We’ve spoken before about the rivalry between yourself and your brother Martin McDonagh. So for your second movie –Calvary is currently better reviewed but has so far earned less than Seven Psychopaths, but it had a much larger budget. So who’s winning!?
A. By the time Calvary has finished its run, I’ll be winning. Although Daniel Radcliffe just did Martin’s The Cripple of Inishmaan on Broadway, and made a shitload of money, so maybe he’s winning? You decide.
There’s a random entry on IMDB which suggests Martin is currently working asthe chef on an Irish shot horror film called The Woods. Is there any truth to that?!
A. Yes, he’s perfecting his culinary skills on that movie. He felt like he needed to take a break from being a massively successful playwright and filmmaker. He makes a delicious jambalaya. [we suspect this is not entirely truthful...]
Last time we spoke you mentioned that you were hoping to get working on War on Everyone soon, with Garrett Hedlund and Michael Pena. Is that still the plan?
A. Yes. Michael and Garrett, first quarterof next year, in the Deep South. Really looking forward to it now, as I’ve been drinking long enough.
I also read that Guy Pearce could be joining up in a villainous role. Can you tell me anything about that character?
A. I think I shot my mouth off too soon about that one. Guy’s agent is no longer returning our calls, so we’ll see what happens. It’s a great script. Actors need great scripts as they don’t come alongthat often. Maybe they should keep that in mind when they’re swanning round Soho quaffing Bellinis.
This project has been in the works for a long time but do you feel like people will automatically make comparisons to True Detective once it starts shooting?
A. Nah. I love that show, but War on Everyone is like a cross between The French Connection and Hellzapoppin’. With an added dash of Chester Himes’ Gravedigger Jones/Coffin Ed Johnson novels.
You’ve mentioned you find shooting action scenes particularly boring, are there many planned for War on Everyone? Would you consider deferring that to a second unit director once you have a bigger crew?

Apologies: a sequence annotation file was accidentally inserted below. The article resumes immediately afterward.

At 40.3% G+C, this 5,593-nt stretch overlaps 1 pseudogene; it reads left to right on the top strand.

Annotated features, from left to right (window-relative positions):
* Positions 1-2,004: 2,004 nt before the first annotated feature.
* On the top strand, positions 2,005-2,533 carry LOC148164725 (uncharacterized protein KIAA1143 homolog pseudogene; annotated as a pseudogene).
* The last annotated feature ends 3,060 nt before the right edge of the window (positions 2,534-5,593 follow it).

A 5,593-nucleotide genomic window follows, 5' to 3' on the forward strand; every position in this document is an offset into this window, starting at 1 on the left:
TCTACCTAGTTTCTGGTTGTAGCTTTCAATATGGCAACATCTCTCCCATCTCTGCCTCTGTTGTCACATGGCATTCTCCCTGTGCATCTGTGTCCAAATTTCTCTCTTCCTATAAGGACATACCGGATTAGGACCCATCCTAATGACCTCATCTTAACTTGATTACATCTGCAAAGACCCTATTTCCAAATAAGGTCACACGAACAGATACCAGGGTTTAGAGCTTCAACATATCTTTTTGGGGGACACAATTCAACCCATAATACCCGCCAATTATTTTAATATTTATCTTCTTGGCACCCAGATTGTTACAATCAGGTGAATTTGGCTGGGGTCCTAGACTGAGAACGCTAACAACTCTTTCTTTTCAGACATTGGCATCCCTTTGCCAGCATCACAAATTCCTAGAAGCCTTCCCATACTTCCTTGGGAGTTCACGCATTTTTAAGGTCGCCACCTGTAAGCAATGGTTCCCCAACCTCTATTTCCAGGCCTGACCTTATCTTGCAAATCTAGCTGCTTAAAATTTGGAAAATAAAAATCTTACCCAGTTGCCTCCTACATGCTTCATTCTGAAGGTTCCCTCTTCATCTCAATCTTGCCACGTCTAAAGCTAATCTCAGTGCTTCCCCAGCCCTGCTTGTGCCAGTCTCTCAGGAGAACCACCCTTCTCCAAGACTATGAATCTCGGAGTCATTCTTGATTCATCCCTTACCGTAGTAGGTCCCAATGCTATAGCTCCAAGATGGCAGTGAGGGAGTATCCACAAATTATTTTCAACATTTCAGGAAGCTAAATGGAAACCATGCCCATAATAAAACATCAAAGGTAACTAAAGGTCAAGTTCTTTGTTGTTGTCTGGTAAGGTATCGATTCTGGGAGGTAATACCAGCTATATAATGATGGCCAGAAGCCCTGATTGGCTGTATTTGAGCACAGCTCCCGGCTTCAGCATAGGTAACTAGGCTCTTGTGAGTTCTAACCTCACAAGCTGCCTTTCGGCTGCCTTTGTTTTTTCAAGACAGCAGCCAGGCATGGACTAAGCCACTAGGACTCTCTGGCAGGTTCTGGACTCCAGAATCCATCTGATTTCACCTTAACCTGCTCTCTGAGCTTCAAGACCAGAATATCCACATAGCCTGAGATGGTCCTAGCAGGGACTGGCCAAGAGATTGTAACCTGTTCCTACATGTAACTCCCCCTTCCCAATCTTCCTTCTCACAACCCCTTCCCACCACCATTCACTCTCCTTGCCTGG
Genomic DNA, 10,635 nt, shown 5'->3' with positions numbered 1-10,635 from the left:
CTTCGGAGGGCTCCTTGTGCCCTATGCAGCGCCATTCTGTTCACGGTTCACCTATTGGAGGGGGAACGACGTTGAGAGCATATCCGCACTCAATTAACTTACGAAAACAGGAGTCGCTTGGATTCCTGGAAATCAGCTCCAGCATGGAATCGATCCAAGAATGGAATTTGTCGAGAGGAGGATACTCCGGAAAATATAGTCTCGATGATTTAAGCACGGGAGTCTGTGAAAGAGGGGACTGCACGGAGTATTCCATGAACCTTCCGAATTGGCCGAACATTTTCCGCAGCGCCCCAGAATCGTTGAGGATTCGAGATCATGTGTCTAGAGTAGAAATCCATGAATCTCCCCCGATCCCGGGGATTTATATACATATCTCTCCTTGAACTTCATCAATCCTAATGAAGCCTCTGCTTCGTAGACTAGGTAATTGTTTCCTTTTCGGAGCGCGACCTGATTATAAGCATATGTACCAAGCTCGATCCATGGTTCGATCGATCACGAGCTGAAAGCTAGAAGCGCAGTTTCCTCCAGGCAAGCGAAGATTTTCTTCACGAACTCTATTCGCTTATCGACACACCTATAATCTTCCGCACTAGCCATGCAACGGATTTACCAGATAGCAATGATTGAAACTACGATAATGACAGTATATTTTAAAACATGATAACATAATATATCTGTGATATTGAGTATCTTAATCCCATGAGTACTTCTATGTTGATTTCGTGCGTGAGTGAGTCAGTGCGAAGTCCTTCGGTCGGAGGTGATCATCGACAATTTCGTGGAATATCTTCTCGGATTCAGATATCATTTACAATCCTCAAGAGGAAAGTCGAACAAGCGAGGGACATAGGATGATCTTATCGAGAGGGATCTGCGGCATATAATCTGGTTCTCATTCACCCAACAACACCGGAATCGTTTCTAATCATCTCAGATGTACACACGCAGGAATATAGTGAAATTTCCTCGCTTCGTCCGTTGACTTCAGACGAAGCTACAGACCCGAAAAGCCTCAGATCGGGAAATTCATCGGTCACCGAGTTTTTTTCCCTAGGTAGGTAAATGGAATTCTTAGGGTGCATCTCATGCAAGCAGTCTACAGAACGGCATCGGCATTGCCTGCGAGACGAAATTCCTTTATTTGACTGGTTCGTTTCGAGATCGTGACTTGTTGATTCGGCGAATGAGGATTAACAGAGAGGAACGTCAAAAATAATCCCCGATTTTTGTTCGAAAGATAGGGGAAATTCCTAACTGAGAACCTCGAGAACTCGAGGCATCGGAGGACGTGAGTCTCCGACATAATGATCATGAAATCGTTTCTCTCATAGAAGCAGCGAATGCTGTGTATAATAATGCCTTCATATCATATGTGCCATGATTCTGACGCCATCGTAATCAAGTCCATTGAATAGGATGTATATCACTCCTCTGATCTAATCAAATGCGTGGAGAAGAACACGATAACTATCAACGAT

A. There are a few action sequences, but they are all manageable (touch wood). I agree with Christopher Nolan aboutshooting everything yourself. I might let my brother shoot second unit, as I trust him, but he’d probably just tell me to fuck off.
And after War on Everyone, you’re going to work on The Lame Shall Enter First with Brendan Gleeson – but I read you haven’t started the script yet?
A. No, but I have the first 20 mins andthe last 20 mins in my head. I’ll write the script next summer, for shooting in 2016.
Do you feel like The Lame Shall Enter First will be darker again than Calvary?It certainly doesn’t sound like it could possibly be as openly entertaining as The Guard?
A. It’ll be an amalgamation of the first two films -- the black comedy will be similar to The Guard, and theconfrontational elements will be simila rto Calvary.
You’ve also talked about wanting to be abig budget action comedy – that’s still a dream of yours?
A. Yeah, I have a couple already writtenbut no one in Hollywood has the balls tomake them, they’re all pussies, basically.
Could you possibly speculate on a title?!
A. One is called CHAOS, INC. And the otheris called AVALON.
Those kinds of movies always have finales that take place in nondescript warehouses or office buildings, where would you like your big shoot out to happen!?
A. The CHAOS, INC. finale takes place onthe Las Vegas strip. The AVALON finale is a massive shootout on Catalina Island. How’s that sound?
SOME SPOILERS FOR CALVARY FOLLOW
You mentioned in another interview thatthe voice at the start is not that of the eventual killer – so who did the voicework?
A. A Dublin actor who is not featured inthe movie itself. He is thanked in the closing credits. He used to be a great tennis player but now I hammer him all the time. [We're going to guess this is Rory Keenan - who also featured in The Guard]
Was the ending always planned that way specifically? Did you ever consider other potential killers?
A. I didn’t decide on the killer until Iwas on page 65 of the script.
And was there always going to be a death at the end?
A. Father James was always going to die.
It feels suited to the tone of the film, anything else would be a cop out?
A. You could probably come up with a different ending that wouldn’t be a copout. But I start with the ending first and that never changes.
It’s not really a whodunit in the normal sense of the word but if it had a chooseyour own ending like the movie Clue, who else could have been the killer?!
A. I was originally thinking it might be the old man on the island, Gerald Ryan (M.Emmet Walsh), so when he asks Father James to procure him a gun it would be likeasking the priest to bring him the weapon that’s going to kill him. But then Idecided that was going too far.
Finally, as a film that’s getting a lot of attention at the moment I was wondering if you had seen Guardians of the Galaxy and whether you had any thoughts on it?
A. Haven’t seen it, but Chris Pratt has been doing press at the same time as us,and he’s been doing ten times the amount,so no matter how tired I feel, I’ve been thinking, well poor old Chris Pratt has been doing so much more!
Calvary is on DVD and blu-ray now.